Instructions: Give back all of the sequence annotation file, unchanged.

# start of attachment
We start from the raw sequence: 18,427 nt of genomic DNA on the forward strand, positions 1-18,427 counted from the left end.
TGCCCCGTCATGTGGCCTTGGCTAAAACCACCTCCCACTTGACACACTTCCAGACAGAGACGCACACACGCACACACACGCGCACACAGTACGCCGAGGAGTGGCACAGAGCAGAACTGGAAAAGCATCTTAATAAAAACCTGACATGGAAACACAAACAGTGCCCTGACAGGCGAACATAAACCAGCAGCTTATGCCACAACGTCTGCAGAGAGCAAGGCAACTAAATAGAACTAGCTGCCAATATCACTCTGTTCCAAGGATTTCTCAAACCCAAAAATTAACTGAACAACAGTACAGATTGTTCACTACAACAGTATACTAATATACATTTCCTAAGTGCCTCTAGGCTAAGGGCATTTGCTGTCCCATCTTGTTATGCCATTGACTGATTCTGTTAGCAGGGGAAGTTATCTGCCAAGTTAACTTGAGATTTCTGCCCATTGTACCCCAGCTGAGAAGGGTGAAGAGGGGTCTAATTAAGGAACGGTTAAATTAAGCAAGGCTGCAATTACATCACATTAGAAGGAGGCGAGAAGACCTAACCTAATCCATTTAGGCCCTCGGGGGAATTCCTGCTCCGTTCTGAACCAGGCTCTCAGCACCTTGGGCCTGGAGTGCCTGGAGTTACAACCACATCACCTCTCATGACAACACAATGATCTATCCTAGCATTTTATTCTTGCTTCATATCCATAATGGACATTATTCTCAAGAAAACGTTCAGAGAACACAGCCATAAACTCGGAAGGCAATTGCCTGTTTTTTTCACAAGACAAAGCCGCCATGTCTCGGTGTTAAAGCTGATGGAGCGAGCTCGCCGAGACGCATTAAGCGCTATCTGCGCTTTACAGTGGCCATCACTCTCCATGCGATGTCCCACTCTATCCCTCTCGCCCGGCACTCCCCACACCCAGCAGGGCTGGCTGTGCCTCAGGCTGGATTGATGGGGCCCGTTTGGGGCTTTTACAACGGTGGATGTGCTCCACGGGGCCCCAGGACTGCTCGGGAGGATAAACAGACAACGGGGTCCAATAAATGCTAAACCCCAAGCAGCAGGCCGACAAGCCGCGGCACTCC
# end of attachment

We start from the raw sequence: 18,427 nt of genomic DNA on the forward strand, positions 1-18,427 counted from the left end.
TGCCCCGTCATGTGGCCTTGGCTAAAACCACCTCCCACTTGACACACTTCCAGACAGAGACGCACACACGCACACACACGCGCACACAGTACGCCGAGGAGTGGCACAGAGCAGAACTGGAAAAGCATCTTAATAAAAACCTGACATGGAAACACAAACAGTGCCCTGACAGGCGAACATAAACCAGCAGCTTATGCCACAACGTCTGCAGAGAGCAAGGCAACTAAATAGAACTAGCTGCCAATATCACTCTGTTCCAAGGATTTCTCAAACCCAAAAATTAACTGAACAACAGTACAGATTGTTCACTACAACAGTATACTAATATACATTTCCTAAGTGCCTCTAGGCTAAGGGCATTTGCTGTCCCATCTTGTTATGCCATTGACTGATTCTGTTAGCAGGGGAAGTTATCTGCCAAGTTAACTTGAGATTTCTGCCCATTGTACCCCAGCTGAGAAGGGTGAAGAGGGGTCTAATTAAGGAACGGTTAAATTAAGCAAGGCTGCAATTACATCACATTAGAAGGAGGCGAGAAGACCTAACCTAATCCATTTAGGCCCTCGGGGGAATTCCTGCTCCGTTCTGAACCAGGCTCTCAGCACCTTGGGCCTGGAGTGCCTGGAGTTACAACCACATCACCTCTCATGACAACACAATGATCTATCCTAGCATTTTATTCTTGCTTCATATCCATAATGGACATTATTCTCAAGAAAACGTTCAGAGAACACAGCCATAAACTCGGAAGGCAATTGCCTGTTTTTTTCACAAGACAAAGCCGCCATGTCTCGGTGTTAAAGCTGATGGAGCGAGCTCGCCGAGACGCATTAAGCGCTATCTGCGCTTTACAGTGGCCATCACTCTCCATGCGATGTCCCACTCTATCCCTCTCGCCCGGCACTCCCCACACCCAGCAGGGCTGGCTGTGCCTCAGGCTGGATTGATGGGGCCCGTTTGGGGCTTTTACAACGGTGGATGTGCTCCACGGGGCCCCAGGACTGCTCGGGAGGATAAACAGACAACGGGGTCCAATAAATGCTAAACCCCAAGCAGCAGGCCGACAAGCCGCGGCACTCC